The S&P 500 turned negative for the year-to-date on Friday as Wall Street suffered its largest selloff in 10 months after Britain's decision to leave the European Union caught traders wrong-footed. "Expect weaker investment and thereby slower economic growth to persist during the 2-3 year negotiations to leave the European Union," Deutsche Bank economists said in a Friday note. The decline during regular market hours seemed more orderly, but the S&P 500 financial sector posted its largest percentage decline since November 2011, tumbling 5.4 percent.
NEW YORK (Reuters) - Global stock markets lost about $2 trillion in value on Friday after Britain voted to leave the European Union, while sterling suffered a record one-day plunge to a 31-year low and money poured into safe-haven gold and government bonds.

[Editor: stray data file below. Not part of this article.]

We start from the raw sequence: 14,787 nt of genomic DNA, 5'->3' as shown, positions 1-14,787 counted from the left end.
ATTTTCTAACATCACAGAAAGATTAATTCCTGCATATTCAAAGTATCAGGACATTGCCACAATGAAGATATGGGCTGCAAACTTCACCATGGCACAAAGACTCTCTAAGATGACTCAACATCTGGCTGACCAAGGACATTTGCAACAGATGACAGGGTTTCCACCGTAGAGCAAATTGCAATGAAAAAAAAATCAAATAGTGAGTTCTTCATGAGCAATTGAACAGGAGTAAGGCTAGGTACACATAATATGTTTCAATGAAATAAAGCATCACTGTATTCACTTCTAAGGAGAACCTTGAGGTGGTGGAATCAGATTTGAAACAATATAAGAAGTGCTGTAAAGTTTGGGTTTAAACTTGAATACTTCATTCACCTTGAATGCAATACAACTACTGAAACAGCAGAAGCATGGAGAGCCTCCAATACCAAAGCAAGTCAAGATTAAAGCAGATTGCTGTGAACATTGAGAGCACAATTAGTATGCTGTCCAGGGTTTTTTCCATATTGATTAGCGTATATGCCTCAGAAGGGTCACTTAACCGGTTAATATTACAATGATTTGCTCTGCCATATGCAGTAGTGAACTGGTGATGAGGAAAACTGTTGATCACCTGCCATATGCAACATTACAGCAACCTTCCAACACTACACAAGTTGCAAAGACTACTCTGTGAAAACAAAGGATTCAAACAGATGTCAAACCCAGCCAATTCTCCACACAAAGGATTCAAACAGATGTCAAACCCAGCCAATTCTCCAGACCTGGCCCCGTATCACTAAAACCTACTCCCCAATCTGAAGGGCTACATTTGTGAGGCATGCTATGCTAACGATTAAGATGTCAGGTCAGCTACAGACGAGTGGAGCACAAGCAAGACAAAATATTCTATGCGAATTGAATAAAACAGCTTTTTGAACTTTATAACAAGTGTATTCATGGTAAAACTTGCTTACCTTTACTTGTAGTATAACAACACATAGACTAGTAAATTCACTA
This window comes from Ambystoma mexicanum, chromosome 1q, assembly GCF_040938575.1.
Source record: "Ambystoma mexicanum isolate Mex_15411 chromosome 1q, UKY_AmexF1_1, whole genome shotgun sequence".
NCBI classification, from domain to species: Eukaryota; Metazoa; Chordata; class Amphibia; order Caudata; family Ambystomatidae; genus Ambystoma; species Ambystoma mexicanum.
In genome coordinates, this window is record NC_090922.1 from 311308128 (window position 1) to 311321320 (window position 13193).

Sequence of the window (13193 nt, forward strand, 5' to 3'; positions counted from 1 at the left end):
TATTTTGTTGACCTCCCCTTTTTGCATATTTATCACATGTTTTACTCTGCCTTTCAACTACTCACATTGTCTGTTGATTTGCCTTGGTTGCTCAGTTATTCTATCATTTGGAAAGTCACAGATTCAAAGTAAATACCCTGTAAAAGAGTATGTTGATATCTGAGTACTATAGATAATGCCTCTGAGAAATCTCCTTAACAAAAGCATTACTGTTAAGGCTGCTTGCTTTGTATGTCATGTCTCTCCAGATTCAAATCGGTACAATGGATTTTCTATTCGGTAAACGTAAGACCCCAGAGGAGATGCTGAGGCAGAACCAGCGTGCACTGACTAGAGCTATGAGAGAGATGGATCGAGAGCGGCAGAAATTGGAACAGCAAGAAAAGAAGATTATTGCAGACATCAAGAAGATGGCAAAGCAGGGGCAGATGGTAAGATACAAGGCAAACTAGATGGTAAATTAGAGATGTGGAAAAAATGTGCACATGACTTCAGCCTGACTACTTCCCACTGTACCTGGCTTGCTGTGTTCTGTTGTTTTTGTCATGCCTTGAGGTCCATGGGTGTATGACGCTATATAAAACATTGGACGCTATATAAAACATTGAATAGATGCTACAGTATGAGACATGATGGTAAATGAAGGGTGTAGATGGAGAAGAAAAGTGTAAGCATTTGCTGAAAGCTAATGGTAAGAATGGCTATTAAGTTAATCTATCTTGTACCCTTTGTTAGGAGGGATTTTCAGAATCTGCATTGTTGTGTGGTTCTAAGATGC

By Sam Forgione NEW YORK (Reuters) - Sterling edged off lows against the U.S. dollar on Friday, recovering slightly from a 10 percent plunge to its weakest in 31 years following Britain's vote to leave the European Union, on reassuring statements from central banks. Sterling was last down 8.1 percent against the dollar, at $1.3662, after touching its weakest since before the 1985 Plaza Accord of $1.3228. Traders said Bank of England chief Mark Carney's comments that the central bank stood ready to provide extra support helped sterling recover.